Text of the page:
Top Historic Sights in Riva del Garda, Italy

Explore the historic highlights of Riva del Garda

Rocca Castle

Rocca, a medieval castle with quadrangular bastions bounded by a canal with drawbridge, was built in 1124. It was the fortress of the noble family Scaligeri, who became the Lords of Verona. It was rebuilt several times and it was used by the Austrians as barracks in the 18th century. It is frequently the seat of cultural activities, especially during the summer months. It hosts the Civic Museum and of the Picture Gallery.
Founded: 1124 | Location: Riva del Garda, Italy

Riva del Garda Bastion

The bastion of Riva del Garda is one of the icons of the town. Built on the Rocchetta mountain it is easily reachable in 15-20 minutes walking along a paved road. The bastion was built at the beginning of the 16th century to protect the town as well as its inhabitants right after the Venetian domination of Riva had come to an end. The building was destroyed in 1703 by the French troops under the command of General Vend&oc ...
Founded: 16th century | Location: Riva del Garda, Italy

Featured Historic Landmarks, Sites & Buildings

Historic Site of the week

Kisimul Castle

Dating from the 15th century, Kisimul is the only significant surviving medieval castle in the Outer Hebrides. It was the residence of the chief of the Macneils of Barra, who claimed descent from the legendary Niall of the Nine Hostages. Tradition tells of the Macneils settling in Barra in the 11th century, but it was only in 1427 that Gilleonan Macneil comes on record as the first lord. He probably built the castle that dominates the rocky islet, and in its shadow a crew house for his personal galley and crew. The sea coursed through Macneil veins, and a descendant, Ruari ‘the Turbulent’, was arrested for piracy of an English ship during King James VI’s reign in the later 16th century.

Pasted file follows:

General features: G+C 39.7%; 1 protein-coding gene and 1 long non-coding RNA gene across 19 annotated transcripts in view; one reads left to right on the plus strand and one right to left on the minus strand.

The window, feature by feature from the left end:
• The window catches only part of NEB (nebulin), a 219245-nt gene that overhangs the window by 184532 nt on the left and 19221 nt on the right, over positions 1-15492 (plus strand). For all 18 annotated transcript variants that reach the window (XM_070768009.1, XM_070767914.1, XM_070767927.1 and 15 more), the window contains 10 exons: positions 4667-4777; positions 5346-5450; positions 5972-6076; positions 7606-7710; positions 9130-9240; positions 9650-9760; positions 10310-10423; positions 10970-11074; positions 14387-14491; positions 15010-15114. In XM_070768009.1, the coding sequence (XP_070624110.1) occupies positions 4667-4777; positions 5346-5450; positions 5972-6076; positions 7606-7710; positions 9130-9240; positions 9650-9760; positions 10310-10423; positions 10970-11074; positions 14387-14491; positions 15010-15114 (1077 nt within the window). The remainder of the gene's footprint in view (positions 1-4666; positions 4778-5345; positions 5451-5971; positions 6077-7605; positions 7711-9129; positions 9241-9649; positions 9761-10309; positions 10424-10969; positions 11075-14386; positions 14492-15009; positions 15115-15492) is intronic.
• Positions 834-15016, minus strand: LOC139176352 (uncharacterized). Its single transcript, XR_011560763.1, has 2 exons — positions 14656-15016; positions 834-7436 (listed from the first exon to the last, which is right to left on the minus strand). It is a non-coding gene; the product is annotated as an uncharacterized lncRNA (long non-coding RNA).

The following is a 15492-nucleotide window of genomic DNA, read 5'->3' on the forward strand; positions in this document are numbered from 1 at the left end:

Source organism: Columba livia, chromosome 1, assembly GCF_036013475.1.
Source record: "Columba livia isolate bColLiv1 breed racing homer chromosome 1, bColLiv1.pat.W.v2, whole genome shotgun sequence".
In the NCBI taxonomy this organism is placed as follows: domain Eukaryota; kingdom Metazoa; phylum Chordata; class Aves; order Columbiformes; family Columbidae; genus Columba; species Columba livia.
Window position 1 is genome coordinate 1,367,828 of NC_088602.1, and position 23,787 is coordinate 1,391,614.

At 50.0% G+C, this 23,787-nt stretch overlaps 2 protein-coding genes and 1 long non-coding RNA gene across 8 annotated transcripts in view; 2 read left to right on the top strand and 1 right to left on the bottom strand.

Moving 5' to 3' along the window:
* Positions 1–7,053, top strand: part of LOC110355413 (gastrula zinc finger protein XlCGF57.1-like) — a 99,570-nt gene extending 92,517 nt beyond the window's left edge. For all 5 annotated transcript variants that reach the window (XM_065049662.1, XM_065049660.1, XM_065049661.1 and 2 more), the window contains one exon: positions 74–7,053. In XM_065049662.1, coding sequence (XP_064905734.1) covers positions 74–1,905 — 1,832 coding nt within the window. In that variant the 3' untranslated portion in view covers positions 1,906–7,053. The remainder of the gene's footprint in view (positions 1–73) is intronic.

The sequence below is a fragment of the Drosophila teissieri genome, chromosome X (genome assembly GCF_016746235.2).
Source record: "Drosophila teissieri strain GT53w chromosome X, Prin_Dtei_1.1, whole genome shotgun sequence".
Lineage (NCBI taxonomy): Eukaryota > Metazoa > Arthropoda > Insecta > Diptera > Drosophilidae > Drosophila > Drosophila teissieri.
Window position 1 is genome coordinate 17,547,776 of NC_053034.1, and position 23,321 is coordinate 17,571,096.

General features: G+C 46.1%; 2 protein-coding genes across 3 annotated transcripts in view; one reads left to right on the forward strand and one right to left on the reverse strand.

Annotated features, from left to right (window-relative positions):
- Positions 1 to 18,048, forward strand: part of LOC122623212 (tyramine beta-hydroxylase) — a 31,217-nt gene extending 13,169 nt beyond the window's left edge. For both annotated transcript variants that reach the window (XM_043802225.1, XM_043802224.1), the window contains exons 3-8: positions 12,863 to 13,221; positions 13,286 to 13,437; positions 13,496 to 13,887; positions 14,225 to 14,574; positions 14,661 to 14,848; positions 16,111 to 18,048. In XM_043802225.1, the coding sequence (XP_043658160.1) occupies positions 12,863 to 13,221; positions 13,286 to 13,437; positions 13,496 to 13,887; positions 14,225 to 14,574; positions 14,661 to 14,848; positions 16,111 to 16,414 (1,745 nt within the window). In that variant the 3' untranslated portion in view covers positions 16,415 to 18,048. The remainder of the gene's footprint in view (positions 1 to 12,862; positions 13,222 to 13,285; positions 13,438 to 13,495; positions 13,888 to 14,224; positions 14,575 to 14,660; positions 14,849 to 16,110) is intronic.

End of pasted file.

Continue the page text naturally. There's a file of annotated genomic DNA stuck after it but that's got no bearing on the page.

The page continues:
Heavy debts eventually forced the Macneil chiefs to sell Barra in 1838. However, a descendant, Robert Lister Macneil, the 45th Chief, repurchased the estate in 1937, and set about restoring his ancestral seat. It passed into Historic Scotland’s care in 2000.

The castle dates essentially from the 15th century. It takes the form of a three-storey tower house. This formed the residence of the clan chief. An associated curtain wall fringed the small rock on which the castle stood, and enclosed a small courtyard in which there are ancillary buildings. These comprised a feasting hall, a chapel, a tanist’s house and a watchman’s house. Most were restored in the 20th century, the tanist’s house serving as the family home of the Macneils. A well near the postern gate is fed with fresh water from an underground seam. Outside the curtain wall, beside the original landing-place, are the foundations of the crew house, where the sailors manning their chief’s galley had their quarters.